Strategic planning increasingly means looking to real estate for the solution – specifically, investing to build up a portfolio that pays out for many years to come. With a dizzying number of choices – from single-family homes to multi-family properties to a select number of commercial investments either here or in the States – even the most savvy investor can lose his or her way.
That’s why we’ve asked Canada’s leading experts in real estate investment to put together blueprints designed to get you retirement-ready.
Could you live on $1,038 a month? That’s the maximum amount the Canada Pension Plan paid out monthly in 2014. Scary, isn’t it? It’s even more terrifying when you hear that the average Canadian over 65 collected closer to $600 a month. That’s simply not enough money to live comfortably on, even if you love eating baked beans and Kraft Dinner. So what can you do to retire richer?
The answer to this question depends largely on how long you have until you reach your ideal retirement age. The more time you have, the better position you’ll be in to retire richer, thanks to buying and holding single-family real estate. Follow this simple plan, and you will retire with three mortgage-free residential rental properties.
You’re in your mid-40s with around 20 years until retirement. Your aim is to amass a portfolio that provides you with at least $50,000 per annum in your retirement years.
Step 1: Turn your current home into a rental property
You purchased your home five years ago for $300,000. If you were to rent that house out, chances are you’d get around $1,800 a month, depending on the market you’re in.
You have two choices: You can stay in the property and add a basement suite to boost its income, or you can sell the property and replace it with one that will work for this first step. The intention in the second option is that you’re already turning your home into a rental property, and moving into a new property that will become a rental property in three to five years.
Step 2: Rent out your last home and save for the next
Since you have now moved into your second home with just a 5% down payment, you can afford to rent out your first single-family home. Even if the property doesn’t appreciate by 4% every year (which has historically been the average), you’ll still be paying down the mortgage by hundreds of dollars every month.
Step 3: Buy your next investment property
At the start of the fourth year, buy another $350,000 property that has a suite or can easily accommodate a suite addition. Now you have three properties.
Step 4: Rent out your last home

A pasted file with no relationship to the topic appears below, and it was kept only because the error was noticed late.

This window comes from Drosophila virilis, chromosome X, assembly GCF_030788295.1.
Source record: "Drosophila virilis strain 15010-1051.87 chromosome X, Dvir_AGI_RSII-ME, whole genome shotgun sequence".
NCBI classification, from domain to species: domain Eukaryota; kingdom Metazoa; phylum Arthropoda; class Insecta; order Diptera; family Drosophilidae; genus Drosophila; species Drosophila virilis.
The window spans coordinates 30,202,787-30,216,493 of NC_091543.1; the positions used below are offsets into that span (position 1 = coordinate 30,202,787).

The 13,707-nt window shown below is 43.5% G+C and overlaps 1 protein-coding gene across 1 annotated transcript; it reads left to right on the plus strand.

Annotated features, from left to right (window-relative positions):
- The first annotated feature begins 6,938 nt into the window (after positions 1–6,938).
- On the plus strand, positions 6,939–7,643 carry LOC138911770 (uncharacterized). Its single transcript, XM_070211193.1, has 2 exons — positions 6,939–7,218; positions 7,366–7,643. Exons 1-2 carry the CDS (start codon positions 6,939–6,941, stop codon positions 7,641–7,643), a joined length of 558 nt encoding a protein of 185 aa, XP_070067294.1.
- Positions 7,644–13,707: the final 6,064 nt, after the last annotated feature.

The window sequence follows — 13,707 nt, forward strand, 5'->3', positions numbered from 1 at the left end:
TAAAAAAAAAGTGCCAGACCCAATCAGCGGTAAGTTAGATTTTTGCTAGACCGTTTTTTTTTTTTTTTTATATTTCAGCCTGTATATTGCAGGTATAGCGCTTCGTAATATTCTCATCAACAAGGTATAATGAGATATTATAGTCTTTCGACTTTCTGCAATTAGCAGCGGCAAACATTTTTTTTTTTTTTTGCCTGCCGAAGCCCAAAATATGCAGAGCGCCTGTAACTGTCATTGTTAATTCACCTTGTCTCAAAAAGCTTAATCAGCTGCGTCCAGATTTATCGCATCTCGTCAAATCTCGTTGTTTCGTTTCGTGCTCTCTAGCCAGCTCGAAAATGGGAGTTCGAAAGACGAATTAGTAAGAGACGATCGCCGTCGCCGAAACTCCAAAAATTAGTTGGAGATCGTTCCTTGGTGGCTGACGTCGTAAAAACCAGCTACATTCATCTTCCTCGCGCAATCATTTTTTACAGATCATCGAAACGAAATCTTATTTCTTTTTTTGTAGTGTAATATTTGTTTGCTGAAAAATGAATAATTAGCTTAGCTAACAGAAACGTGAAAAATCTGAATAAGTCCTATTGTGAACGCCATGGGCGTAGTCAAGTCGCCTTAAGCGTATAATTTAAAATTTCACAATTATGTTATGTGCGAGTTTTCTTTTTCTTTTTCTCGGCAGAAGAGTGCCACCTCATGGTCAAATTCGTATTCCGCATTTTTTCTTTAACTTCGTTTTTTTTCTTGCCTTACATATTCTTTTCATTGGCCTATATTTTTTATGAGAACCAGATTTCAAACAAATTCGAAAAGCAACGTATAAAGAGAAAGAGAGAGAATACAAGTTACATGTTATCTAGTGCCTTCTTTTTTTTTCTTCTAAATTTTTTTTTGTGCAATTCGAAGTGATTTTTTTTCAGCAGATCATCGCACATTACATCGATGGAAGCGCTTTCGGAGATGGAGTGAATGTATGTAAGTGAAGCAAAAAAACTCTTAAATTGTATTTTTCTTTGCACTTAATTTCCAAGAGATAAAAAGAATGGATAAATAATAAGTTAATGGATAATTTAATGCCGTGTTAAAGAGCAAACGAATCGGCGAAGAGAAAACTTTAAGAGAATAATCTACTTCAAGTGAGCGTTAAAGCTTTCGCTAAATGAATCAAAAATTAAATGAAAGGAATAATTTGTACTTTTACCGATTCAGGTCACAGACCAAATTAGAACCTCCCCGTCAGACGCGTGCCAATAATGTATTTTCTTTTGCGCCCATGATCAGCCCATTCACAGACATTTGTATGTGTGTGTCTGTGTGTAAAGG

The next step is to rent out your last home (the one you lived in that had a suite) and move into the new one with 5% down. Now you’ll have your first home as a rental, your second home plus suite as a rental, and you’ll be living in the third home and renting out the basement.
Step 5: Buy another property for $400,000
At the start of the seventh year, buy another property for $400,000 (assumes appreciation of 2.5% annually since first bought) that again has a suite or can easily have a suited added in.
Step 6: Rent out the third home
Rent out your third property and move into the new one with a 5% down payment. You now have four properties, and you’ll be living in the fourth home, again with a suite in it.
Step 7: Let time and tenants do their job for 14 years
During this time, do not refinance or pull equity out of any of the properties. Excess cash flow should be saved to pay for maintenance and repairs over the years.
Step 8: Retire in Year 20
Assuming you live in one of the properties you’ve purchased in those past 20 years, you’ll have a total of four properties at a market value of $2,227,455, with a net income of $3,307 per month, or $39,684 annually.
Of course, a plan like this makes a lot of assumptions. But it really is as simple as holding a few properties while time and your tenants take care of the rest to ensure you have a lot more comfort in retirement than Canada’s Pension Plan will be able to offer you.
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Canada’s current retirement age is 65, but the Conservative government revealed in its 2012 budget that it intends to raise the eligibility age for Old Age Security to 67 by the year 2023. With individuals typically living longer and the prevalence of final salary pension plans rapidly decreasing, how can Canadians build up enough savings to enjoy their retirement years?